QUOTED: Board of Trade boss Carol Wilding on why Toronto needs better transit planning—not just a Scarborough subway
“We need a regional plan, so [GTA transit systems] all need to link together. Then when you’re looking in the context of any particular line, you need to have a strong business case and a rigorous cost-benefit analysis. In the case of the Scarborough subway, it’s not clear that was actually the case.”
—Carol Wilding, the president and CEO of the Toronto Region Board of Trade, on why the city’s transit planning process needs to be less politicized. “When you see five decisions over the course of 12 or 18 months, we’re never going to get on with building the infrastructure that we critically need,” she added. Councillor Doug Ford disagreed. The long-time supporter of the Scarborough subway that Wilding ”might be the president, but she doesn’t represent the average member of the board of trade.” Similarly, one might say that Rob Ford is the mayor, but does not represent the average member of city council. [CBC]
In a way, David Cronenberg put me in the hospital. Last January, I attended a screening of a documentary by the filmmaker Ric Esther Bienstock about the black market buying and selling of human organs, called Tales From the Organ Trade. Bienstock had asked Cronenberg to narrate because his own films traffic in what she called “intelligent discomfort.” His enlistment was a wink, a good match for the director known as the Baron of Blood. Cronenberg, with his nasally, Vincent Price pitch, guides the audience through gruesome images of organ-emptied torsos and desperately ill patients who rinse their blood in whirring machines while awaiting new kidneys. His looming presence, associated with films about the sexual penetration of open wounds (Crash) and talking half-alien typewriters (Naked Lunch) and TV screens pulsating like O’Keeffe vagina flowers (Videodrome), doesn’t exactly lighten the mood. I fainted, then vomited, then went to the hospital in an ambulance.
Cronenberg Filmography: how one Toronto director changed filmmaking and turned actors into megastars
Over a 40-year obsession with mutants, fetishists and freaks, David Cronenberg has transformed from avant-garde boy wonder into one of Canada’s most famous director (you can read our feature profile of him here). Below, a film-by-film guide that reveals how Cronenberg influenced filmmaking the world over—by turning actors into megastars, challenging ratings boards and earning Oscar nominations.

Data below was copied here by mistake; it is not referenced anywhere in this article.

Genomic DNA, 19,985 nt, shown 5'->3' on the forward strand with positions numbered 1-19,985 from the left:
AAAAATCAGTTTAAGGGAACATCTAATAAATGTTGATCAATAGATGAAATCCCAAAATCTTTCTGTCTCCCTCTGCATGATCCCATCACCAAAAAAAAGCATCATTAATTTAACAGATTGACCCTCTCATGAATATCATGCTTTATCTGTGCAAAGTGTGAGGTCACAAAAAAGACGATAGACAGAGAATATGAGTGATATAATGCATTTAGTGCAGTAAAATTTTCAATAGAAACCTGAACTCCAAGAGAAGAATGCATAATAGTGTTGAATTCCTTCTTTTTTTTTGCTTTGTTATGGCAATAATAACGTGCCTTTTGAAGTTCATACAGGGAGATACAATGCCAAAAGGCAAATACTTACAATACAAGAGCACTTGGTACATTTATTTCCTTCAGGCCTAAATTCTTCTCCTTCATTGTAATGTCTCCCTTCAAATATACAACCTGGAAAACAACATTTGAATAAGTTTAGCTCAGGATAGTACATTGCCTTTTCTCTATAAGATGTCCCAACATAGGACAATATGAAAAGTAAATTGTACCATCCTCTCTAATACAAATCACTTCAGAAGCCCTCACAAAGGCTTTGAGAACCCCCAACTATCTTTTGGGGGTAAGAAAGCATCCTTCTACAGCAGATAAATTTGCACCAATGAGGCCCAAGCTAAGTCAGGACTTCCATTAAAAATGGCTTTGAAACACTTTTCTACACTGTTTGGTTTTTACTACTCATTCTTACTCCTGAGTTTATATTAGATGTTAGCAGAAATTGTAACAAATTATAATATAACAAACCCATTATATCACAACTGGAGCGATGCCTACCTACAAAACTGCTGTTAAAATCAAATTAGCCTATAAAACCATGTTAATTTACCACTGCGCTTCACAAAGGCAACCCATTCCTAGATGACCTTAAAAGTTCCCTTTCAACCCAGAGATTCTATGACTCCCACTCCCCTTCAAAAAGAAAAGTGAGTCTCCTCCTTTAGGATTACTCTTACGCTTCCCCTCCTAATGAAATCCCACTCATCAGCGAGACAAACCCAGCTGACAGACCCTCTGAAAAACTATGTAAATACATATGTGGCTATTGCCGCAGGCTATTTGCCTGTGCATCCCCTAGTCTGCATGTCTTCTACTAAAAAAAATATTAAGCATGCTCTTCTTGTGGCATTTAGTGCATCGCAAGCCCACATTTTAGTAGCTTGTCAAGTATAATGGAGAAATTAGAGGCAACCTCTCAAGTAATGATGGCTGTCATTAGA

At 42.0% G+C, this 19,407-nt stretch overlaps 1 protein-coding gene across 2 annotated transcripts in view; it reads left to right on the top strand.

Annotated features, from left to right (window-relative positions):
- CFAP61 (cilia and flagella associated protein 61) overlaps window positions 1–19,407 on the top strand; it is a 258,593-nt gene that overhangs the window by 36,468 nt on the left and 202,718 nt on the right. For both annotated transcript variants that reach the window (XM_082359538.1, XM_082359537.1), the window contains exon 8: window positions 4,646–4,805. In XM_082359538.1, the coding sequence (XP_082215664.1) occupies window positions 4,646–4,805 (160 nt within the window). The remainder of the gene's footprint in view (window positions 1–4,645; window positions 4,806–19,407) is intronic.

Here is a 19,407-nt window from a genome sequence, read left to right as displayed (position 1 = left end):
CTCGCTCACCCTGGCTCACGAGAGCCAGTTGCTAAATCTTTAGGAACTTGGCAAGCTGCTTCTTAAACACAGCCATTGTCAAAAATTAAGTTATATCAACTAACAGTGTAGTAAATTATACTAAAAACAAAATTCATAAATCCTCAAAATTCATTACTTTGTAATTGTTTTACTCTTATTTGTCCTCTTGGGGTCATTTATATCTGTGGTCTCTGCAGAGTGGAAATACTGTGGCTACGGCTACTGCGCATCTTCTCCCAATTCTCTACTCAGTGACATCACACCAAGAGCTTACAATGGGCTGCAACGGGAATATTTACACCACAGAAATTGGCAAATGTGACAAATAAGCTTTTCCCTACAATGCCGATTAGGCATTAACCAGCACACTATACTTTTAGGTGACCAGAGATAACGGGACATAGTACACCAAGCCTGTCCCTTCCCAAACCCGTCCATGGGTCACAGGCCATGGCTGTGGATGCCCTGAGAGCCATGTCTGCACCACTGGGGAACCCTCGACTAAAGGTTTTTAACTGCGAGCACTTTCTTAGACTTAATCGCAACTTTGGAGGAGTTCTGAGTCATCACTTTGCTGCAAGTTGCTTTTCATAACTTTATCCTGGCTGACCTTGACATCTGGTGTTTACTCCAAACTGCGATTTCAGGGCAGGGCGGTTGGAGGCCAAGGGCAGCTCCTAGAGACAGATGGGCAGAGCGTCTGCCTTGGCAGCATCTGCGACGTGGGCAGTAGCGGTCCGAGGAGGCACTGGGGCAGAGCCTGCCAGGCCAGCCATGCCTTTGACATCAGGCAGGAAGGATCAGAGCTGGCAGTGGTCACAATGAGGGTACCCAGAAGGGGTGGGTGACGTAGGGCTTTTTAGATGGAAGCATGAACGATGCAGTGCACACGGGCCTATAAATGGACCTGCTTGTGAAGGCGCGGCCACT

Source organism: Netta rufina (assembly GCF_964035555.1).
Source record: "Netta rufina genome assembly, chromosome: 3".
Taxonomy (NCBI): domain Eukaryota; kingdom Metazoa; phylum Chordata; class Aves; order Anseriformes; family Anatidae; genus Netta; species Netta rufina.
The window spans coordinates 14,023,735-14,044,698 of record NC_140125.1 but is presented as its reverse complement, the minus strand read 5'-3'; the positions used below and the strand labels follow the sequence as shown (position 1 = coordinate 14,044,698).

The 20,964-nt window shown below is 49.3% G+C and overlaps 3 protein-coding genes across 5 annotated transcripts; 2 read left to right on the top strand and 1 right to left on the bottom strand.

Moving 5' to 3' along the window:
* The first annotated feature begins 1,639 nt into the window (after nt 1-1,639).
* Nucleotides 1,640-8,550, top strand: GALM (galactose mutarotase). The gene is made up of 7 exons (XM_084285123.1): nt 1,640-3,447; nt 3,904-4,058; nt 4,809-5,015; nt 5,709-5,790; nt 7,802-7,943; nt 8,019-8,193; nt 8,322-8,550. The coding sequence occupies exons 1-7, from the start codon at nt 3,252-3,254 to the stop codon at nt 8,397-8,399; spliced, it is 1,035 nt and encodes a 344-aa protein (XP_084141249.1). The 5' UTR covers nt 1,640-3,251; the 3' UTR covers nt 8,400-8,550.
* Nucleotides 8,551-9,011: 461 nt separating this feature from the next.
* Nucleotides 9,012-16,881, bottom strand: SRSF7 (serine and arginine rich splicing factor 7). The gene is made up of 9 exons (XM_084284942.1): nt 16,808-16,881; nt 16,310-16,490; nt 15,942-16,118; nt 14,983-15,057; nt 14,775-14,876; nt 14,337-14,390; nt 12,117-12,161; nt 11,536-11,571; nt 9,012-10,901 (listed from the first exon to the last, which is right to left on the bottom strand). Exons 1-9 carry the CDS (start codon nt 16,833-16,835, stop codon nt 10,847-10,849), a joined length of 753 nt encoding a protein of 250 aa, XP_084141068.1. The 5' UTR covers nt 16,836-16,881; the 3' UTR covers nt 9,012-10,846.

The Chase: a couple burns through two agents, 300 houses and $753,000 to find the perfect Toronto home
The buyers: Richard Carlisle, the 46-year-old managing director of International Conference Services, and Curtis Boyechko, a 46-year-old pharmaceutical professional.
The story: Seven years ago, Carlisle and Boyechko left their Winnipeg home and squeezed their lives into a Vancouver condo. Six years later, they decided to move to Toronto—on a whim—to take advantage of its arts and culture. The couple flew across the country, moved into a rental, and began house hunting that very weekend, with a budget of $650,000. They were flexible about neighbourhoods, but had a few musts: two-car parking, two home offices and a spacious kitchen for entertaining. But they weren’t prepared for how quickly Toronto houses sold, or how tight the available housing stock was. Over a 13-month search, they increased their budget by more than $100,000, chewed through two agents and saw over 300 houses before they found the perfect place.
QUOTED: a Toronto woman explains the surprising reason border officials denied her entry to the U.S.
“I was turned away, I was told, because I had a hospitalization in the summer of 2012 for clinical depression.”
—Toronto resident Ellen Richardson, who wants to know how U.S. border agents at Pearson Airport gained access to her confidential medical records. (MP Mike Sullivan and Ontario Information and Privacy Commissioner Ann Cavoukian are both looking into the matter.) Richardson was ready to fly to New York City to catch a $6,000 Caribbean cruise when a border guard denied her entry to the U.S. The guard claimed that Richardson’s medical condition made her a potential threat to herself and others. Richardson gave the agent the name and phone number of her psychiatrist, but was told she
had to be examined by one of three Toronto doctors approved by the Department of Homeland Security and pay a $500 fee before she could enter the country. Needless to say, she missed her cruise. [Toronto Star]